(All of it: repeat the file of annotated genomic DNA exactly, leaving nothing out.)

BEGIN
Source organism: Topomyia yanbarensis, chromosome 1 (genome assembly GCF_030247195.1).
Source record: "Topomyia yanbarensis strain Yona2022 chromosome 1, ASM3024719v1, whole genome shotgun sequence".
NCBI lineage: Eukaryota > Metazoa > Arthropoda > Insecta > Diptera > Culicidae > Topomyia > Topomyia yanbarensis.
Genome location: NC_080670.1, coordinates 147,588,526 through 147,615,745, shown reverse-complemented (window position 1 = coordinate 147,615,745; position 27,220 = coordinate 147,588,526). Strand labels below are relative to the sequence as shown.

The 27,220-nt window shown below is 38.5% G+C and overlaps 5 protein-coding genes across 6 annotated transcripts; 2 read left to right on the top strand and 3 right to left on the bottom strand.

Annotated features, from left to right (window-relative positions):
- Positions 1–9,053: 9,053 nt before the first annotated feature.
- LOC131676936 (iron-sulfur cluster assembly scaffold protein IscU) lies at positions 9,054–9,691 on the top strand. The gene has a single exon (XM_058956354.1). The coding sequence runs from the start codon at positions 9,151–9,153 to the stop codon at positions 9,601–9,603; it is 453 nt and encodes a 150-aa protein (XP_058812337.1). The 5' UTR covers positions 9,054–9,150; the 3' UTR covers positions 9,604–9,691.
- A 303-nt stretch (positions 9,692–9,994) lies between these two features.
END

Source organism: Topomyia yanbarensis, chromosome 1 (genome assembly GCF_030247195.1).
Source record: "Topomyia yanbarensis strain Yona2022 chromosome 1, ASM3024719v1, whole genome shotgun sequence".
NCBI lineage: Eukaryota > Metazoa > Arthropoda > Insecta > Diptera > Culicidae > Topomyia > Topomyia yanbarensis.
Genome location: NC_080670.1, coordinates 147,588,526 through 147,615,745, shown reverse-complemented (window position 1 = coordinate 147,615,745; position 27,220 = coordinate 147,588,526). Strand labels below are relative to the sequence as shown.

The 27,220-nt window shown below is 38.5% G+C and overlaps 5 protein-coding genes across 6 annotated transcripts; 2 read left to right on the top strand and 3 right to left on the bottom strand.

Annotated features, from left to right (window-relative positions):
- Positions 1–9,053: 9,053 nt before the first annotated feature.
- LOC131676936 (iron-sulfur cluster assembly scaffold protein IscU) lies at positions 9,054–9,691 on the top strand. The gene has a single exon (XM_058956354.1). The coding sequence runs from the start codon at positions 9,151–9,153 to the stop codon at positions 9,601–9,603; it is 453 nt and encodes a 150-aa protein (XP_058812337.1). The 5' UTR covers positions 9,054–9,150; the 3' UTR covers positions 9,604–9,691.
- A 303-nt stretch (positions 9,692–9,994) lies between these two features.